Ukraine’s World Cup playoff victory is bigger than just sports
A victory in a soccer game won’t stop the bombs from raining down on eastern Ukraine. A spot in the World Cup won’t end Vladimir Putin’s murderous ambitions to obliterate an independent Ukraine and erase its culture.
But any triumph by Ukraine’s men’s national team is a triumph for all of Ukraine, and that is reason enough to root for The Blue and Yellow. No matter what country you call home.
With war-weary fans watching from basements and bomb shelters, Ukraine moved within a game of its second-ever World Cup appearance Wednesday night. Despite not having played a competitive game since mid-November and its players scattered across Europe by the Russian invasion, Ukraine upset Scotland in a thoroughly convincing 3-1 win.
Congratulations to Ukraine 🇺🇦
— Scotland National Team (@ScotlandNT) June 1, 2022
Ukraine now plays Wales in Cardiff on Sunday, with the winner joining the United States in Group B in Qatar later this year.
“Obviously, of course everyone knows the situation in Ukraine right now, and every single game for us is like a final game,” Oleksandr Zinchenko, the Manchester City midfielder, said after the game. “But we have a dream … to be in the World Cup, so we have one more game, one more final. We need to win it, we need to take it.
“Otherwise this game is not going to mean anything.”
2022 WORLD CUP SCHEDULE: Groups, matches, fixture start times
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Sports often seem trivial in times of war, large-scale violence or natural disasters.
What does a game matter when entire cities are being destroyed, people are being killed and loved ones are being forced to flee their homes? Most Ukrainian men aged 18 to 60 aren’t even allowed to leave the country, so badly is everyone needed in the war effort.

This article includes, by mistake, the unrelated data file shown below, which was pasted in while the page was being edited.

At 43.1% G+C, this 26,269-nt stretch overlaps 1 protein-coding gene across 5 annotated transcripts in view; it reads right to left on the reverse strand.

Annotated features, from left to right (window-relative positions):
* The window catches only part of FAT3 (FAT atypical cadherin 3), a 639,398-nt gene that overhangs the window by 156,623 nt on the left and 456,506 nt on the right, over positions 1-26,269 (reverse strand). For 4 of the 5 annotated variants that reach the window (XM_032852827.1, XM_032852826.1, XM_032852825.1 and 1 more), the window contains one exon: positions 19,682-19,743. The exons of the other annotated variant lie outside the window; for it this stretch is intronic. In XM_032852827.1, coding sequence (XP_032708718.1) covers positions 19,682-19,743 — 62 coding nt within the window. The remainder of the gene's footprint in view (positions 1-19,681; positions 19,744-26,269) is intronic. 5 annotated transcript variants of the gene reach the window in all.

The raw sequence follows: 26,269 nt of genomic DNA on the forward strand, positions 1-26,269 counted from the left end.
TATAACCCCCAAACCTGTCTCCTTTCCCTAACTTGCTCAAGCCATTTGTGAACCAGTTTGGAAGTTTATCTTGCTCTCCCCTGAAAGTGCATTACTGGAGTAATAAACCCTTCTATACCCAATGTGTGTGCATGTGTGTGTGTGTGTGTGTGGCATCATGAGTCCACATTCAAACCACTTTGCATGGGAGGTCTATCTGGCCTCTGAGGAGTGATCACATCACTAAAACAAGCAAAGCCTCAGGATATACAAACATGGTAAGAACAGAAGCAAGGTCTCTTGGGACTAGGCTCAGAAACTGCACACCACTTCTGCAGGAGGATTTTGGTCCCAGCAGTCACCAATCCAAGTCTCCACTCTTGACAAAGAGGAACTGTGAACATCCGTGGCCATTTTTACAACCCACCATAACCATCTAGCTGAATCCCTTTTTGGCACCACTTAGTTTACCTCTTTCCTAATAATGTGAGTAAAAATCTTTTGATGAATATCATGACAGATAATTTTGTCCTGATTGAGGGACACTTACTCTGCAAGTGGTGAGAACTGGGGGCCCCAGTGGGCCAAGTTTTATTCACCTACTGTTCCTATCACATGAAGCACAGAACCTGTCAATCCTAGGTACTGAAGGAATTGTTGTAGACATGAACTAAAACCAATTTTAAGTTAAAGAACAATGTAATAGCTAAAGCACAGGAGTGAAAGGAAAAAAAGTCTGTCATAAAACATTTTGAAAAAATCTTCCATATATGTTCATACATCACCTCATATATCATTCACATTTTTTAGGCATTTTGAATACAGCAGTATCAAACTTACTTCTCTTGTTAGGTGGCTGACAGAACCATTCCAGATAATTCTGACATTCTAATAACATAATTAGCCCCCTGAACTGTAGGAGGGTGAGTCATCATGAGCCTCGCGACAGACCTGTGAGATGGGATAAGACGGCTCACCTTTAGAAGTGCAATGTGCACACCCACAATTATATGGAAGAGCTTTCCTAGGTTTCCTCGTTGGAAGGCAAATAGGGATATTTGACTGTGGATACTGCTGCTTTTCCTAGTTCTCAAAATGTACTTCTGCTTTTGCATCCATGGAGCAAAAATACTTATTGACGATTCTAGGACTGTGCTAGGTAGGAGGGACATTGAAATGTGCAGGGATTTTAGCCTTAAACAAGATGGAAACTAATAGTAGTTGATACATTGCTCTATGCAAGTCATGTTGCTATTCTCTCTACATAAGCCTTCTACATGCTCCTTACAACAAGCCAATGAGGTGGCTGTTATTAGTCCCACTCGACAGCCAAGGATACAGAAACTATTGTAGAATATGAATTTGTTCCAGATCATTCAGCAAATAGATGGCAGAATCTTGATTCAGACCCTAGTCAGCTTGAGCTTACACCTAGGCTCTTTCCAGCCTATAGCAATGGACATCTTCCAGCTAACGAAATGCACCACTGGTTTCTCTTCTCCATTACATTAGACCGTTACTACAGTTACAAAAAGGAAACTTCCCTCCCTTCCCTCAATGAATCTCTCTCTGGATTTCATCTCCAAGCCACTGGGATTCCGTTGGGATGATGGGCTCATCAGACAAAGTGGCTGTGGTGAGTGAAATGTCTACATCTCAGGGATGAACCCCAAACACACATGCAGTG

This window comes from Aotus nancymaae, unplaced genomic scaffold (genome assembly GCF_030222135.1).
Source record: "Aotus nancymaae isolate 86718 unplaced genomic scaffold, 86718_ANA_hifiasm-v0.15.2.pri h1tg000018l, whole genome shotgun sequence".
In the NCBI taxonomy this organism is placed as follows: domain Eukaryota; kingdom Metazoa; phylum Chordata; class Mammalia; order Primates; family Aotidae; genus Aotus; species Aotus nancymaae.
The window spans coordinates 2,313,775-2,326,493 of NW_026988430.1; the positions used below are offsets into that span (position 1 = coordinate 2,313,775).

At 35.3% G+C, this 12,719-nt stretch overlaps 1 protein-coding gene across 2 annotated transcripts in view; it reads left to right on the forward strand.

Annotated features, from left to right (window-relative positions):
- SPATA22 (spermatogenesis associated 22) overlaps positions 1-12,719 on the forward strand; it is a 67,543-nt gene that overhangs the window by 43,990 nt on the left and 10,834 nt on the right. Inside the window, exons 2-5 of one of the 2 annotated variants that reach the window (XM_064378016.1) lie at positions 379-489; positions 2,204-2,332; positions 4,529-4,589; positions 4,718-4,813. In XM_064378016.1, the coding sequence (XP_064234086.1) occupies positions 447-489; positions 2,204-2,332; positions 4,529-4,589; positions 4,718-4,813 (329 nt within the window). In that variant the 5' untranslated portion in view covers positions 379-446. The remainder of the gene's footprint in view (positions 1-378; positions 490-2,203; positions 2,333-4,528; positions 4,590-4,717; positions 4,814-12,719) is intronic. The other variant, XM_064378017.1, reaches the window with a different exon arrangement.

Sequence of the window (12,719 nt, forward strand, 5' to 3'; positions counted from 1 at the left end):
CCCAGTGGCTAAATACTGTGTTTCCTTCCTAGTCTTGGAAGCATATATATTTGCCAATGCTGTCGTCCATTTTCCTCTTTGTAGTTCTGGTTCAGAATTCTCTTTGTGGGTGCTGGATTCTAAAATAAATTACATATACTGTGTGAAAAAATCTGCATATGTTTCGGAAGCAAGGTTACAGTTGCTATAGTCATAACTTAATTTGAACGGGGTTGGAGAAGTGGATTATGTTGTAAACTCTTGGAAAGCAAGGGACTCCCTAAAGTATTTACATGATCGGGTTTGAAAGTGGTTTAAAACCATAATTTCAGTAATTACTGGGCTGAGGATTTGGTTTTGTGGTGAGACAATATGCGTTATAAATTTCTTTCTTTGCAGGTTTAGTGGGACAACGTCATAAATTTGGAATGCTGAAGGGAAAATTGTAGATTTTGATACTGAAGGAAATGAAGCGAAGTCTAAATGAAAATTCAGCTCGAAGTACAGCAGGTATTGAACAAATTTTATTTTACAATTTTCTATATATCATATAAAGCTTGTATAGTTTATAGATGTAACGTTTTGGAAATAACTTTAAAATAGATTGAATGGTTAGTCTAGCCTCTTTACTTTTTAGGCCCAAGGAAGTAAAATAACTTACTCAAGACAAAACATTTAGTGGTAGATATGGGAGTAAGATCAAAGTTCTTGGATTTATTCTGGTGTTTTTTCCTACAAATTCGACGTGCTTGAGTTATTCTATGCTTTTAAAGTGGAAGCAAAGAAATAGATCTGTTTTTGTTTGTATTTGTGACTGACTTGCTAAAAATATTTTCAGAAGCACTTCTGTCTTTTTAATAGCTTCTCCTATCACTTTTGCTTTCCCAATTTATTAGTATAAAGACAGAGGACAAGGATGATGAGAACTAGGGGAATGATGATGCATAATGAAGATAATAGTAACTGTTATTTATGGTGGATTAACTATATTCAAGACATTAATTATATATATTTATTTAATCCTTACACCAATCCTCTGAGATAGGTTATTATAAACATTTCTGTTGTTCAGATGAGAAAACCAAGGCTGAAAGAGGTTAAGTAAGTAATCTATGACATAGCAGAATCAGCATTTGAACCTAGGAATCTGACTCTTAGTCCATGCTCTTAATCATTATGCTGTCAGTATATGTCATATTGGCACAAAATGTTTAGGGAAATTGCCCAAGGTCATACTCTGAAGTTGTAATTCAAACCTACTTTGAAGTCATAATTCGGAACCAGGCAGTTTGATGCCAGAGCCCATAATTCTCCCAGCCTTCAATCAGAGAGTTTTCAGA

Yet the Ukrainian team’s resolve is a reflection of that country’s pride and resilience, and it is heartening to see the players play on when Putin seemingly wants nothing more than to see everything associated with Ukraine destroyed.
Originally scheduled for March 24, the playoff against Scotland was postponed after Russia’s invasion of Ukraine. While a handful of Ukraine’s players were able to keep playing with their clubs in England, Italy, Portugal and Belgium, many fled to Slovenia, where they have spent the last three months training and organizing charity matches.
But their goal, and their country, was never far from their minds.
When Ukraine’s starters took the field Wednesday, they each had a blue and yellow flag draped around their shoulders. They stood arm in arm to proudly sing the Ukrainian anthem, joined by fans who held up signs saying, “Stop War” and “Stronger Together.”
From the opening whistle, Ukraine was the better team. Andriy Yarmolenko scored first, bringing down a long pass with his left foot and then chipping it over Scotland goalkeeper Scott Gordon’s head in the 33rd minute.
Roman Yaremchuk added the game-winner in the 49th, heading a cross between two Scotland defenders and past the flat-footed Gordon. Scotland pulled one back in the 79th, but they couldn’t find the equalizer and Zinchenko fed Artem Dovbyk for a tap-in goal in stoppage time.
When the final whistle sounded, coach Oleksandr Petrakov thrust his hands into the air while the players ran to salute the Ukrainian fans.
“We scored three goals, we could have scored even more,” Zinchenko said. “So let’s go for another game.”
Zinchenko and his teammates know they can’t affect the outcome of the war. But by bringing hope and joy to their fellow Ukrainians, even if only for a few hours, they are providing a respite from the ravages of a war now in its fourth month.
That blessed sense of normalcy, no matter how brief, will renew the spirit of every Ukrainian, steeling them to continue their fight.
“There are times when you don’t need a lot of words! Just pride! Just thank you guys! Two hours of happiness, something we have become unaccustomed to,” Ukrainian president Volodymyr Zelenskyy said after the game on his official Telegram channel.
“Joy to our military, to our whole country. We are all fighting, each on his own front, for this,” he said. “We fight, we fight, we endure, we win. Because Ukrainians!”
Because sometimes a game is more than just a game.
Follow USA TODAY Sports columnist Nancy Armour on Twitter @nrarmour.